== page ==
Cinematographer Barry Kirk ('76 BA) records as Charles P. Roberts is interviewed by MArsha K. Hardeman ('77 JD MPA).
Black Alumni Chapter Oral History Project
By Leslie Linthicum
The title is a mouthful—The UNM Alumni Association Black Alumni Chapter Oral History Project: New Mexico Black History, the Civil Rights Movement.
But the project, a joint venture between the Office of the Provost, the Black Alumni Chapter and Zimmerman Library, has a simple mission: to document the ways in which high-achieving black UNM graduates overcame racial discrimination.
“The theme is ‘breaking the color barriers,’” says Barbara Simmons (’69 BA, ’74 JD), co-founder of the Black Alumni Chapter. “All of the people involved are high achievers—educators, judges, lawyers, elected officials. It’s a documentation of how they were able to overcome discrimination and segregation and Jim Crow.”
Over a few days in May, the subjects sat in front of a video camera and talked about their lives and challenges and triumphs. The raw videos will be available in the Center for Southwest Research digital collection at Zimmerman.
These are the initial subjects of what the Black Alumni Chapter hopes is an ongoing effort:
Lenton Malry (’68 PhD), an educator and consultant, was New Mexico’s first African American state representative, serving from 1968 to 1978, and the first African American elected to the Bernalillo County Commission.
James B. Lewis (’77 MPA) retired in 2014 after nearly four decades in public service in New Mexico. He served as state treasurer for more than 13 years and remains the only African American to have been elected to statewide office in New Mexico.
Charles P. Roberts (’65 BA, ’69 MA) served as assistant dean of men, then associate dean of students at UNM. A three-year letterman in football, he was instrumental in creating the Black Student Union and African American Student Center on campus.
Ira Harge (’64 BA) scored 1,016 points in two seasons at UNM in the early 1960s. After taking the Lobos to the NIT finals, he was drafted by the Philadelphia 76ers, but signed with the newly formed American Basketball Association.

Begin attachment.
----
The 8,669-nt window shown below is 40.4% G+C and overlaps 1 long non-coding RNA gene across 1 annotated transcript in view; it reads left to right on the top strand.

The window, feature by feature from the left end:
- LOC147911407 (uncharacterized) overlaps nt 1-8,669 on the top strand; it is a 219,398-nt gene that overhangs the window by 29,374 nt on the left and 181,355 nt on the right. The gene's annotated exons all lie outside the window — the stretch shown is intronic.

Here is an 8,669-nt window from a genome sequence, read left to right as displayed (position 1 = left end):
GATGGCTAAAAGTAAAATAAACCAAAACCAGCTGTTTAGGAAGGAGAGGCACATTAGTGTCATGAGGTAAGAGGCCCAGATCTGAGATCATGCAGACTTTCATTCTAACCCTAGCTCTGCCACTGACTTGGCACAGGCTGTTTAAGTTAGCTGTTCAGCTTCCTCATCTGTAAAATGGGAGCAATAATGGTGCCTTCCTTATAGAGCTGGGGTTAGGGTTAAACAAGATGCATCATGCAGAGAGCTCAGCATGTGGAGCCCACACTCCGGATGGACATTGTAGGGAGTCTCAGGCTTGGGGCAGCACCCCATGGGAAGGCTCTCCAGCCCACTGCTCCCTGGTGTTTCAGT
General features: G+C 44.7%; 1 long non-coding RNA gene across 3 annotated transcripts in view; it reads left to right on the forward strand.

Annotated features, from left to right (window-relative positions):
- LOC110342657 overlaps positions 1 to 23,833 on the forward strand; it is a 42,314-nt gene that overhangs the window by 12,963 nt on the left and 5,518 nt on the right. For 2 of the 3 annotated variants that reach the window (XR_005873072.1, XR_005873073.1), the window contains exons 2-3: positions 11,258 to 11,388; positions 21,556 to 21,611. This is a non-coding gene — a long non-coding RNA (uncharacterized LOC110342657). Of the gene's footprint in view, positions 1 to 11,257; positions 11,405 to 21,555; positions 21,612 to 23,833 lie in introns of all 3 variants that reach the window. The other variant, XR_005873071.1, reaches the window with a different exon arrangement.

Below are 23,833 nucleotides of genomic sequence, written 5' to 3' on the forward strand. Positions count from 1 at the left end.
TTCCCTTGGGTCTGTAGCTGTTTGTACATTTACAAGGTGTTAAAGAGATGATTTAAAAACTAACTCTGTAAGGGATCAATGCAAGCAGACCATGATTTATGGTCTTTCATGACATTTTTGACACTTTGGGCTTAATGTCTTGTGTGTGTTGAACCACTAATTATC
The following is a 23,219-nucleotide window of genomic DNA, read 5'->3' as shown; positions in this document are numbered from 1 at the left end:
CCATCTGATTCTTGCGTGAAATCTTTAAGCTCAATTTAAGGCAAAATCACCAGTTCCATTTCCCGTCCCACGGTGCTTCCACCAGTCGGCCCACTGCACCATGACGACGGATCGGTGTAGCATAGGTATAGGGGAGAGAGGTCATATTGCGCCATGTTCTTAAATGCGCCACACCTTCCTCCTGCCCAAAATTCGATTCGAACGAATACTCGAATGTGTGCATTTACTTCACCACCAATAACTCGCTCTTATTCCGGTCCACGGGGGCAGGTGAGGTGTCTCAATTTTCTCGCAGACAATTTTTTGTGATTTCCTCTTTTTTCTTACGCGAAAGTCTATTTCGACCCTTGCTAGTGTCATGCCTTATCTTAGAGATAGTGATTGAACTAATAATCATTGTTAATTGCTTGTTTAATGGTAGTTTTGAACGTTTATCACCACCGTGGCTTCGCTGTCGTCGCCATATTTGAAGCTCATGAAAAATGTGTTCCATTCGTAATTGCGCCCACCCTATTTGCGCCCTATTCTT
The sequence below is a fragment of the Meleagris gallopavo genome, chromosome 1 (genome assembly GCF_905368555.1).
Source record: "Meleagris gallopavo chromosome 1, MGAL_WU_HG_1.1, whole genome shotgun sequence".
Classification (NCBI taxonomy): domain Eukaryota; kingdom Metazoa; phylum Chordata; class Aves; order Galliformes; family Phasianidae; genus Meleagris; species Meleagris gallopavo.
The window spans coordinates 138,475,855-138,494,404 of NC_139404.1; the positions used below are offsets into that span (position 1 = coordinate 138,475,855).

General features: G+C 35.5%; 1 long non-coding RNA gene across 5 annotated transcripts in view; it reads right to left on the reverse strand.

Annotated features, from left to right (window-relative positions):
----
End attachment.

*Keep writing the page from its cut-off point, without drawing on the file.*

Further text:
Charles Becknell, Sr. (’68 MA, ’75 PhD) served as the first director of African American Studies at UNM. He served as the state’s criminal justice secretary from 1975-79 and as a national board member for the Southern Christian Leadership Conference.
Angela Jewell (’79 JD) served as a special commissioner for the Second Judicial District’s Domestic Relations and Domestic Violence Division before being elected District Court judge. She was the state’s first black female judge.
Harold Bailey (’68 BS, ’71 MA, ’75 PhD) served as director of UNM’s Afro-American Studies Program, executive director of the state Office of African American Affairs and has twice headed the Albuquerque NAACP.
Tommie Jewell, Sr. (’63 MA) graduated from a segregated high school in Phoenix, Ariz., in 1944 and went on to a decades-long career teaching at the Albuquerque Indian School, on Acoma Pueblo and in the Albuquerque Public Schools.
Rita Powdrell (’68 BA), a part of the Mr. Powdrell’s Barbeque House family, has chronicled African American history in New Mexico. She was one of the founders of the African American Museum and Cultural Center of New Mexico.
Barbara Brown Simmons (’69 BA, ’74 JD) was the first black woman to graduate from the UNM School of Law and the first black woman admitted to the State Bar of New Mexico. With Sam Johnson (’73 BUS, 76 JD), she co-founded the UNM Alumni Association Black Alumni Chapter.
Marsha K. Hardeman (’77 JD, MPA), a former city of Albuquerque administrator, launched the black newspaper The Cornish Russwurm Chronicles, which published for six years in the late 1980s and early 1990s.